Worse, in a sense these kinds of Linux advocates zealots would restrict mainstream users’ choices when they buy computers. Think about what they’re really advocating. Either OEMs and retailers comply with their demands and put Linux models on the shelves or they only stock no-OS computers and either install for customers or force them to install it themselves. No OEM or retailer is going to like the last option which will most likely drive down sales and/or increase calls to tech support. The current model is to cater to the most significant demand. Just like when you order a Big Mac it comes with the meat, special sauce, lettuce, cheese, etc., on a sesame fucking seed bun. If you want your Big Mac customized, you have to wait for them to make it for you. They’re not going to make a bunch of fucking sandwiches only one or two people are going to order, and it’s not a “McD’s special sauce tax” just because you’d rather have yours with mustard instead. Fucktards.

Geez. It must be nice to have such a simplistic, jingo-filled view of the world that lets you see supply and demand as a “tax,” or which views any deviation from the pro-Linux side as “angry” or “hollow.” I think it’s ironic the number of Bush-haters I saw using Linux and on one hand mocking the previous administrations’ “them versus us” view of the world while doing the same with the other hand with respect to software. Don’t blame me for calling out your hypocrisy or muddled thinking.

As for the suggestion that I spend my time on a platform I actually like, I think I already do that — I make my own choices without tying myself down to brain-dead “this good, that bad” thought processes. I use Linux and BSD when I want, I use Windows when I want. Big fucking deal. I’m not threatened when someone chooses to buy a computer with whatever operating system on it, I really don’t care what they choose to run — I don’t see it any different from what brands of cars they drive, what color houses they live in, which god they worship (so long as they don’t sacrifice or harm other humans), or any other personal decisions they make.

For many people, Windows is ideal and Linux just won’t cut it. Really. Get over it.

3 Responses to “Boycott Stupid Linux “Advocacy””

  1. slooow Says:

    Normally I would not reply to a post which is kind of flamey and does not go very deep in the argument. But I stumbled over this post after I gained from your insight how to fix the ‘at’ service on crunchbang which showed another side of your personality.

    I can imagine that you have been provoked by linux zealots and I admit that their quasi religious tone makes me feel queasy too. However refuting the argument of a monopolistic MS tax with the majority demands it and it is more convenient from the OEM is rather simplistic.

    Monopolistic practices are not determined if the majority demands it or if it is more convenient for the OEMs. Rather we would have to know what is the content of the agreements between MS and the computer manufacturers and the computer retailers. Since these agreements are confidential we can only make guesses from what we can see openly.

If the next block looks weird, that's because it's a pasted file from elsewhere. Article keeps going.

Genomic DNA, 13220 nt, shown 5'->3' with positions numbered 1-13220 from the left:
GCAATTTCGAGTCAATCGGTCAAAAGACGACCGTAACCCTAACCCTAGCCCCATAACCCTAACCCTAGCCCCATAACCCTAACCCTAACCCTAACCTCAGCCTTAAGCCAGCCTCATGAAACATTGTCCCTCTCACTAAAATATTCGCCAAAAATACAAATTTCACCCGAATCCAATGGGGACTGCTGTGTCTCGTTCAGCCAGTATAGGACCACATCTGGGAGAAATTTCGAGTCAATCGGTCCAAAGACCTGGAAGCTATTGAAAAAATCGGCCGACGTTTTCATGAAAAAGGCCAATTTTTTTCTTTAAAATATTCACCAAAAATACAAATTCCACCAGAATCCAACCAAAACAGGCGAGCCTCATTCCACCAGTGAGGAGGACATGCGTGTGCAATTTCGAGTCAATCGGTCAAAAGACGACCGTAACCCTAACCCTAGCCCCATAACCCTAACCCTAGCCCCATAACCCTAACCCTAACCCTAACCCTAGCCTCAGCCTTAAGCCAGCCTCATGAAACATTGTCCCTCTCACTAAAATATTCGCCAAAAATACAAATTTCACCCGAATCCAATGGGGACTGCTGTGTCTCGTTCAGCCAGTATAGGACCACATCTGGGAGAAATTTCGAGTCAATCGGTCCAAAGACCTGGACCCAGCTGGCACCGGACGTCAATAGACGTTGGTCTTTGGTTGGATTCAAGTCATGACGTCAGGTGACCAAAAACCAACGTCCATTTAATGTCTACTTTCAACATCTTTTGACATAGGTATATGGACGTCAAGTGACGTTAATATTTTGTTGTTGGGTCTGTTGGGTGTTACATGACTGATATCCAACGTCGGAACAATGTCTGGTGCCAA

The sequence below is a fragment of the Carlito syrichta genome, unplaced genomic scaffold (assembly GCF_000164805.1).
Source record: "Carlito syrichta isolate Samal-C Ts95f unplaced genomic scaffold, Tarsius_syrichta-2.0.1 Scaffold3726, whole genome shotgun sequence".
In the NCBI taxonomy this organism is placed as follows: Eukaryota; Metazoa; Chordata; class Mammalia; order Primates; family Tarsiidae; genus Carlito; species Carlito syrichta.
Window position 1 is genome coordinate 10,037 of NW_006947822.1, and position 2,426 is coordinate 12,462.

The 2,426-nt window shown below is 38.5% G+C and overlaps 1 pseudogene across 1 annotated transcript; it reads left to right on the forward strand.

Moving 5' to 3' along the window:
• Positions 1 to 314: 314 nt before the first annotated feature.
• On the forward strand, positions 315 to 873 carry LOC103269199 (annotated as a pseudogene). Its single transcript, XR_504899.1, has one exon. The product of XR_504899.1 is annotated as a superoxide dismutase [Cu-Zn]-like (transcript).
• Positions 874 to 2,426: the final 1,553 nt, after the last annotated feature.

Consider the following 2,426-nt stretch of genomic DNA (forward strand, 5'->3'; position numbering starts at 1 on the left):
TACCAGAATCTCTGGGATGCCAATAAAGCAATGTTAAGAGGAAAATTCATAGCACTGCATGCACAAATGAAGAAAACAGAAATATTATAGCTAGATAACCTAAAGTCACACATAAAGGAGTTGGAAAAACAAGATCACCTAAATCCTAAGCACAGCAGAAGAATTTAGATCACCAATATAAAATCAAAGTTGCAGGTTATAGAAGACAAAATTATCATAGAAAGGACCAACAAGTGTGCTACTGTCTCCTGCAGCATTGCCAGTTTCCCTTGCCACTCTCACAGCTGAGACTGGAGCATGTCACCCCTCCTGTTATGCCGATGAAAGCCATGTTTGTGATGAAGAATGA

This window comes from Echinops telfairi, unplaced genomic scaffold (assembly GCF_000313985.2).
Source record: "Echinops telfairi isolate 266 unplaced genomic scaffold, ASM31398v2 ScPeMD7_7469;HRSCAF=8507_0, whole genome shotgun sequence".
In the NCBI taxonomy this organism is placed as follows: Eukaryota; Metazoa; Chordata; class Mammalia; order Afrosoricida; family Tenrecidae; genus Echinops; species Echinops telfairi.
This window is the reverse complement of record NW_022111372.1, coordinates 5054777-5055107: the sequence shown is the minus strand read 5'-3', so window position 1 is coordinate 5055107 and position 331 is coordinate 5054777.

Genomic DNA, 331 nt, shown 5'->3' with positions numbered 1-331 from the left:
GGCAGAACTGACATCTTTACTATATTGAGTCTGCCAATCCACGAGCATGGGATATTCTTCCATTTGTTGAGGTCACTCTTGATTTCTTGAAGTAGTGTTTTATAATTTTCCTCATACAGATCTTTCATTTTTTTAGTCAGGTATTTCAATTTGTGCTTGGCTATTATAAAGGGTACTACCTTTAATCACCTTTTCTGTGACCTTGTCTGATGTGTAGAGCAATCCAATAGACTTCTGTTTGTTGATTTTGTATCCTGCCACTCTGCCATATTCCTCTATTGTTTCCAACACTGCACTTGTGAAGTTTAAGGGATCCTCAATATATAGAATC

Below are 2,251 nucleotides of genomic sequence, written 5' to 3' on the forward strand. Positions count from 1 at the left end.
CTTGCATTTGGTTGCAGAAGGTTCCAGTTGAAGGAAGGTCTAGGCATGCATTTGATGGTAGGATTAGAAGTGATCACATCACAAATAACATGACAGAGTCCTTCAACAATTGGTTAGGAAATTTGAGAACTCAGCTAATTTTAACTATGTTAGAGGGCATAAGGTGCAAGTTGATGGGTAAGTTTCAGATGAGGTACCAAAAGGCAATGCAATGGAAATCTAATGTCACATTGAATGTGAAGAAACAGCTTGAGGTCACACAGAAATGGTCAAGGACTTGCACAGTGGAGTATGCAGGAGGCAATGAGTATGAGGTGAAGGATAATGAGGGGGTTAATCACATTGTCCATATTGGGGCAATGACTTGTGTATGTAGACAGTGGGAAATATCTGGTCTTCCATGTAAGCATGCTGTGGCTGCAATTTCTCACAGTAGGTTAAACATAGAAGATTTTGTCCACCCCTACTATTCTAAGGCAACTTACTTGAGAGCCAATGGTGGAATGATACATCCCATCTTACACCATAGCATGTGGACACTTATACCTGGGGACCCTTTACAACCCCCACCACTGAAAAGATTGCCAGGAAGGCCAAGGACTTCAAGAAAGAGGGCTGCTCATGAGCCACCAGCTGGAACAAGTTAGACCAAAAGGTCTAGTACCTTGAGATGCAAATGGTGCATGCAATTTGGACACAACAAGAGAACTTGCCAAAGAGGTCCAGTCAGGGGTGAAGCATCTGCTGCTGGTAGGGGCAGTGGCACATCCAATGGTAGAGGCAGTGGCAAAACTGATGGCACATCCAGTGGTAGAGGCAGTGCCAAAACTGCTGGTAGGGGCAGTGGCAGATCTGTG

MS is no stranger to monopolistic behaviour which has been illustrated in lawsuits in the US and Europe for example about bundling of the Internet Explorer. Since MS are under quite some scrutiny, I would imagine they are very carefully not to make to blatant.

    There are few observations which point to market exclusion in some ways. Dell has offered linux based machines but when I asked if they are available in New Zealand, they told me no. Dell lets you customize the machine and it takes some work to install the operating system and put on the MS sticker, so why is there no machine without OS at a slightly cheaper cost. One reason could be that money is made from the service contracts where they monitor your system over the internet and that is inarguably easier with a system that is configured for it.

    Then I ask myself why do computer retailers never offer linux operating systems on CD or DVD? The software they offer is MS or some anti-virus software like Norton. Do they do that because the margin is much bigger with the MS Windows and the anti-virus software or do they fear they destroying the market for these high value products if they started selling Debian, Fedora, Suse or Ubuntu on a DVD?

    A small Mexican shop owner sued the Coca Cola Corporation for forcing her to exclude competitors and as long we don’t hear from such a lawsuit from a computer shop against MS we cannot prove monopolistic practices.

    I bought a netbook recently and I could not a buy one without Windows. So I felt forced to pay for something I did not want to buy. The comparison with a tax is not warranted. With the money I pay to the government they run schools and the health system, build roads. Sure, I don’t always agree how they spend it but they do something useful with part of it.

    • lucky Says:

      You wrote, “Normally I would not reply to a post which is kind of flamey and does not go very deep in the argument.”